“Tonight, Matthew, I’m going to be Matthew Kelly,” would have been Clarke’s opening line according to the Twitterarirti — “I didn’t like that comparison at all!”
Given the multiple faces the 46-year-old Dungannon man has shown the world over the last 23 years, he’d be equally at home on “What’s My Line” where Eamonn Andrews would be asking “Could the real Darren Clarke please stand up.”
Few golfers have shown as many personas to the world as Clarke — genial and fun-loving one moment, laughing and smiling with cigar in hand as the people’s favourite, only to be transformed into a walking volcano for the waiting press, a brooding presence whose mood varied depending on his score.
So who’s he real Darren Clarke?
The bleach blonde amateur in the two-tone golf shoes? The cigar-chomping, beer drinking lad with the gut, beloved of the lads down at the pub? The widower, the hard-worker or the hothead? Or the thin, white-haired Duke of our TV screens during the recent Ryder Cup?
Speaking at “An Audience with Darren Clarke” at The K Club’s Smurfit Course last Friday — a marketing vehicle for the “Educogym” fitness system that has transformed him physically in less than a year — he admitted to interviewer Shane O’Donoghue that his larger his life persona began as a teenager’s desire to stand out from the crowd and cover up some insecurities.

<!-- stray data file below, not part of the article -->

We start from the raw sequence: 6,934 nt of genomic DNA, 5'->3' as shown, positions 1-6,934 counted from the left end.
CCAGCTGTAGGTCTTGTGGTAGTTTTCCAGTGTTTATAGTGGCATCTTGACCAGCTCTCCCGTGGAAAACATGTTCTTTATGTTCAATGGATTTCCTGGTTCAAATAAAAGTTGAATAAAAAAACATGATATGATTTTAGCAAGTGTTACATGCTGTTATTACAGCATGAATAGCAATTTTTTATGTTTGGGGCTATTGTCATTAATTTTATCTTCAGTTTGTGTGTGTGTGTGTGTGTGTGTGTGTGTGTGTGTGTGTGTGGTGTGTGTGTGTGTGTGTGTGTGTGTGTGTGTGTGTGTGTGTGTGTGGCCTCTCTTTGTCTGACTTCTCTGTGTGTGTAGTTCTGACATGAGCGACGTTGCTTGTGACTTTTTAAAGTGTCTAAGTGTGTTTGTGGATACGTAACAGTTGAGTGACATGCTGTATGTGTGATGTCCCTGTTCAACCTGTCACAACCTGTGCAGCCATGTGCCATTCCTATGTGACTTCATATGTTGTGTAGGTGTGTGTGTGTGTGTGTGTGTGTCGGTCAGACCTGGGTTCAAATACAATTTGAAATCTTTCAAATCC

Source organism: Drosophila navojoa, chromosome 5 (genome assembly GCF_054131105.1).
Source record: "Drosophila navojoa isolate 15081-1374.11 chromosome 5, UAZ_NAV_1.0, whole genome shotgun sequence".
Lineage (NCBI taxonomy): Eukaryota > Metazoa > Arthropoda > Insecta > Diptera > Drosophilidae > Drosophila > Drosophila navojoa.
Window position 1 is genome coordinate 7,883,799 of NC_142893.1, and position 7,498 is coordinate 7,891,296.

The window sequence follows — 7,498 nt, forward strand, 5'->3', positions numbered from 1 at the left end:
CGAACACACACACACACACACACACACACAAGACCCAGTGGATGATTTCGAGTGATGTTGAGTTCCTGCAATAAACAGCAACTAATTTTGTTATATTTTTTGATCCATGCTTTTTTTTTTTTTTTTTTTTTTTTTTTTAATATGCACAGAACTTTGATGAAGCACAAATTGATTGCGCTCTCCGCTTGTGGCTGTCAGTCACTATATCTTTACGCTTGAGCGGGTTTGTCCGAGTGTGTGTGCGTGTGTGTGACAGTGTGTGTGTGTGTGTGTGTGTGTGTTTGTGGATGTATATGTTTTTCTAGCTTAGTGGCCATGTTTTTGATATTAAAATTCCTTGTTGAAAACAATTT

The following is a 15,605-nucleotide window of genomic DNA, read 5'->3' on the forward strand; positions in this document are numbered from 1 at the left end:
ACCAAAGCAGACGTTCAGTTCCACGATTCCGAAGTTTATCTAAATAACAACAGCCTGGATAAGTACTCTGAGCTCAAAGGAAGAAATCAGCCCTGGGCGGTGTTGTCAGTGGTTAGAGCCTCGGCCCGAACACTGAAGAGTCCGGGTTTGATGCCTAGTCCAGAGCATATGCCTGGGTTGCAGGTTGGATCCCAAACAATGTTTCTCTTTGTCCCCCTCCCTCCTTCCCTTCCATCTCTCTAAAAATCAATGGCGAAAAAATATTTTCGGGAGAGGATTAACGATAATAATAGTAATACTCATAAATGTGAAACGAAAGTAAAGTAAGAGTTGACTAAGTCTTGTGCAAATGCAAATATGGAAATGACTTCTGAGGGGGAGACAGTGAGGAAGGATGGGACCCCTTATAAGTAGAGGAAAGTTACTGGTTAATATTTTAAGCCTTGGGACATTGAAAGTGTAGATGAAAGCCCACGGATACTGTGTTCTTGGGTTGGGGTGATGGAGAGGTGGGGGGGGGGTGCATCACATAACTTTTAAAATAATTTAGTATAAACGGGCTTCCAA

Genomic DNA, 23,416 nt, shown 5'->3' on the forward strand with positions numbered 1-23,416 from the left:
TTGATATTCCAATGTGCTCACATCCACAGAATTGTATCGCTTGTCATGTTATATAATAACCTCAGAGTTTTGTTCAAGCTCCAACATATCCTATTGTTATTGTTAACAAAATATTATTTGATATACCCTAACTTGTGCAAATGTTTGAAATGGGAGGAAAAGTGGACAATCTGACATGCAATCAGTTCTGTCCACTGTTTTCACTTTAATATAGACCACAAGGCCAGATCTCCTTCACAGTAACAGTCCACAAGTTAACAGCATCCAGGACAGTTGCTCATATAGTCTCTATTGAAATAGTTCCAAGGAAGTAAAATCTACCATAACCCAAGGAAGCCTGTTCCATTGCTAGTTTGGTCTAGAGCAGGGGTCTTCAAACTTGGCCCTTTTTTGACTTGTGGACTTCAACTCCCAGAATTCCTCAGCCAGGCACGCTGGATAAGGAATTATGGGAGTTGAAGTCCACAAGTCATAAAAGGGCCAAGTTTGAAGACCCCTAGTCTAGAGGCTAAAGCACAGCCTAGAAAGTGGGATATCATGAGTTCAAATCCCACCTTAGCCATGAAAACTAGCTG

“Why would you want to be the same, run of the mill as everybody else?” he said of his desire to differentiate himself from the other amateurs in his day by dyeing his hair blonde and sporting flashy golf shoes that matched his equally brash golf game.
“If you want to be different you have to have a little bit of …. Is arrogance the wrong word? Maybe it is arrogance. But you have got to feel as if you are a little bit different.”
Asked if he was supremely confident as a teenager or if it had all been an act, he said: “Of course, it is all a bit of an act. Confidence comes and confidence goes. But do you want to show your weakness or portray something different? It is the same in any walk of life.
“You want to be somebody to look up to, no matter what you do. And if you look better and you stand out a little bit more, then everybody is going to look up to you, whether it is right or wrong, we shall see.”
Clarke admitted that in golf, his aggressive philosophy was “live by the sword, die by the sword” and he might have won more had he been more clever.
His off-course decisions have also come at a price.